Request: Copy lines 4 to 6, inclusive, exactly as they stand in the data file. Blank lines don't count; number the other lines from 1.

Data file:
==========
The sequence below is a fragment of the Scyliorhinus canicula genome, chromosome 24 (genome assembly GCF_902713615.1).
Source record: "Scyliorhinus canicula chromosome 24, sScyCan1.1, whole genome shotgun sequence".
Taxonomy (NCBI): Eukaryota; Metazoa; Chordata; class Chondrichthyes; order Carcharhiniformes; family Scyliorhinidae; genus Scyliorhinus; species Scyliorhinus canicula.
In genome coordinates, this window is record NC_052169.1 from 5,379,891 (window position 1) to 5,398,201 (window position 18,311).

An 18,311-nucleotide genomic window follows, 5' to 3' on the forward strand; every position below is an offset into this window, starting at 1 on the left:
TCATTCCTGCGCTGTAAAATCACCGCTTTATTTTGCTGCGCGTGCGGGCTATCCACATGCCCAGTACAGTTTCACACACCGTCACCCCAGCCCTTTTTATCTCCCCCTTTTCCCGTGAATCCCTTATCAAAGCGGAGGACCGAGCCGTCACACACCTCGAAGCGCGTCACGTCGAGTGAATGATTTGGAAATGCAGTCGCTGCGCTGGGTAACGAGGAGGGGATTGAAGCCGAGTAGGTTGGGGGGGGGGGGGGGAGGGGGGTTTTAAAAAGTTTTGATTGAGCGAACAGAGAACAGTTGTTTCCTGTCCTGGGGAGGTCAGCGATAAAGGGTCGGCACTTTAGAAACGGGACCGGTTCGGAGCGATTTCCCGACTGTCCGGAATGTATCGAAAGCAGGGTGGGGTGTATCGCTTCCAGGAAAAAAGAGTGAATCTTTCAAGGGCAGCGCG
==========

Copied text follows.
In genome coordinates, this window is record NC_052169.1 from 5,379,891 (window position 1) to 5,398,201 (window position 18,311).

An 18,311-nucleotide genomic window follows, 5' to 3' on the forward strand; every position below is an offset into this window, starting at 1 on the left:
TCATTCCTGCGCTGTAAAATCACCGCTTTATTTTGCTGCGCGTGCGGGCTATCCACATGCCCAGTACAGTTTCACACACCGTCACCCCAGCCCTTTTTATCTCCCCCTTTTCCCGTGAATCCCTTATCAAAGCGGAGGACCGAGCCGTCACACACCTCGAAGCGCGTCACGTCGAGTGAATGATTTGGAAATGCAGTCGCTGCGCTGGGTAACGAGGAGGGGATTGAAGCCGAGTAGGTTGGGGGGGGGGGGGGGAGGGGGGTTTTAAAAAGTTTTGATTGAGCGAACAGAGAACAGTTGTTTCCTGTCCTGGGGAGGTCAGCGATAAAGGGTCGGCACTTTAGAAACGGGACCGGTTCGGAGCGATTTCCCGACTGTCCGGAATGTATCGAAAGCAGGGTGGGGTGTATCGCTTCCAGGAAAAAAGAGTGAATCTTTCAAGGGCAGCGCG